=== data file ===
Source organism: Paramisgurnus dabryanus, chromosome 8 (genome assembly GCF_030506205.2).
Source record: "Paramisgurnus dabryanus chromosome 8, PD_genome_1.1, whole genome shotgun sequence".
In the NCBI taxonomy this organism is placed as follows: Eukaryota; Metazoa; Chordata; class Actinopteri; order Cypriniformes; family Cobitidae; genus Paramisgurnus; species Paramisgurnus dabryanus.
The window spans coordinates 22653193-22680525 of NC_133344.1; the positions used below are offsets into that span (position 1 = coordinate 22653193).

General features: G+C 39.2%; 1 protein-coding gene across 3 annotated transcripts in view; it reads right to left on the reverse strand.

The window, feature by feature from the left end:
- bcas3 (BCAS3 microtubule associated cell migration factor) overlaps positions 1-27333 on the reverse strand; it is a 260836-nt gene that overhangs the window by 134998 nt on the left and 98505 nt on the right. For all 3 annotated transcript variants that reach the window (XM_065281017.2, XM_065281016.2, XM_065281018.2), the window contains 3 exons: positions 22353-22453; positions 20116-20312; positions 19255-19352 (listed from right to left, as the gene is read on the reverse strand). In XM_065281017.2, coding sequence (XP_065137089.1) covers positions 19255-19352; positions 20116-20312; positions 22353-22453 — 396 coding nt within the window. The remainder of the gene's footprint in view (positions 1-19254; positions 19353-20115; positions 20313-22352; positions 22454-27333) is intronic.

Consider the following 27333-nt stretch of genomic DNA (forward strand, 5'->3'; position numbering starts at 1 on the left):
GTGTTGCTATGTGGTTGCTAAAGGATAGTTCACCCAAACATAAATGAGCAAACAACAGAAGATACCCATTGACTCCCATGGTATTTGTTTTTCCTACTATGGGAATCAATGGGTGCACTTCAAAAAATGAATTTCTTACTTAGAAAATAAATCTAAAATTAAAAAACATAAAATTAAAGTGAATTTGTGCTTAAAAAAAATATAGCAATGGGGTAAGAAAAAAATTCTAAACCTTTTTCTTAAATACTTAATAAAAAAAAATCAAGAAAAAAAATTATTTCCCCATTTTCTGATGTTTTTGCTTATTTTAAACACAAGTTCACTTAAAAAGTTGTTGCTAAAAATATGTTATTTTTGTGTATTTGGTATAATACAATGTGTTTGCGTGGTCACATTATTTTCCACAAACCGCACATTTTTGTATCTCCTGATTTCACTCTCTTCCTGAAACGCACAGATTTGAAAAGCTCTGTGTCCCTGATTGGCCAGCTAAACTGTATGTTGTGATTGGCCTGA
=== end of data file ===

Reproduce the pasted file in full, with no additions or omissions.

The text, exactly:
Source organism: Paramisgurnus dabryanus, chromosome 8 (genome assembly GCF_030506205.2).
Source record: "Paramisgurnus dabryanus chromosome 8, PD_genome_1.1, whole genome shotgun sequence".
In the NCBI taxonomy this organism is placed as follows: Eukaryota; Metazoa; Chordata; class Actinopteri; order Cypriniformes; family Cobitidae; genus Paramisgurnus; species Paramisgurnus dabryanus.
The window spans coordinates 22653193-22680525 of NC_133344.1; the positions used below are offsets into that span (position 1 = coordinate 22653193).

General features: G+C 39.2%; 1 protein-coding gene across 3 annotated transcripts in view; it reads right to left on the reverse strand.

The window, feature by feature from the left end:
- bcas3 (BCAS3 microtubule associated cell migration factor) overlaps positions 1-27333 on the reverse strand; it is a 260836-nt gene that overhangs the window by 134998 nt on the left and 98505 nt on the right. For all 3 annotated transcript variants that reach the window (XM_065281017.2, XM_065281016.2, XM_065281018.2), the window contains 3 exons: positions 22353-22453; positions 20116-20312; positions 19255-19352 (listed from right to left, as the gene is read on the reverse strand). In XM_065281017.2, coding sequence (XP_065137089.1) covers positions 19255-19352; positions 20116-20312; positions 22353-22453 — 396 coding nt within the window. The remainder of the gene's footprint in view (positions 1-19254; positions 19353-20115; positions 20313-22352; positions 22454-27333) is intronic.

Consider the following 27333-nt stretch of genomic DNA (forward strand, 5'->3'; position numbering starts at 1 on the left):
GTGTTGCTATGTGGTTGCTAAAGGATAGTTCACCCAAACATAAATGAGCAAACAACAGAAGATACCCATTGACTCCCATGGTATTTGTTTTTCCTACTATGGGAATCAATGGGTGCACTTCAAAAAATGAATTTCTTACTTAGAAAATAAATCTAAAATTAAAAAACATAAAATTAAAGTGAATTTGTGCTTAAAAAAAATATAGCAATGGGGTAAGAAAAAAATTCTAAACCTTTTTCTTAAATACTTAATAAAAAAAAATCAAGAAAAAAAATTATTTCCCCATTTTCTGATGTTTTTGCTTATTTTAAACACAAGTTCACTTAAAAAGTTGTTGCTAAAAATATGTTATTTTTGTGTATTTGGTATAATACAATGTGTTTGCGTGGTCACATTATTTTCCACAAACCGCACATTTTTGTATCTCCTGATTTCACTCTCTTCCTGAAACGCACAGATTTGAAAAGCTCTGTGTCCCTGATTGGCCAGCTAAACTGTATGTTGTGATTGGCCTGA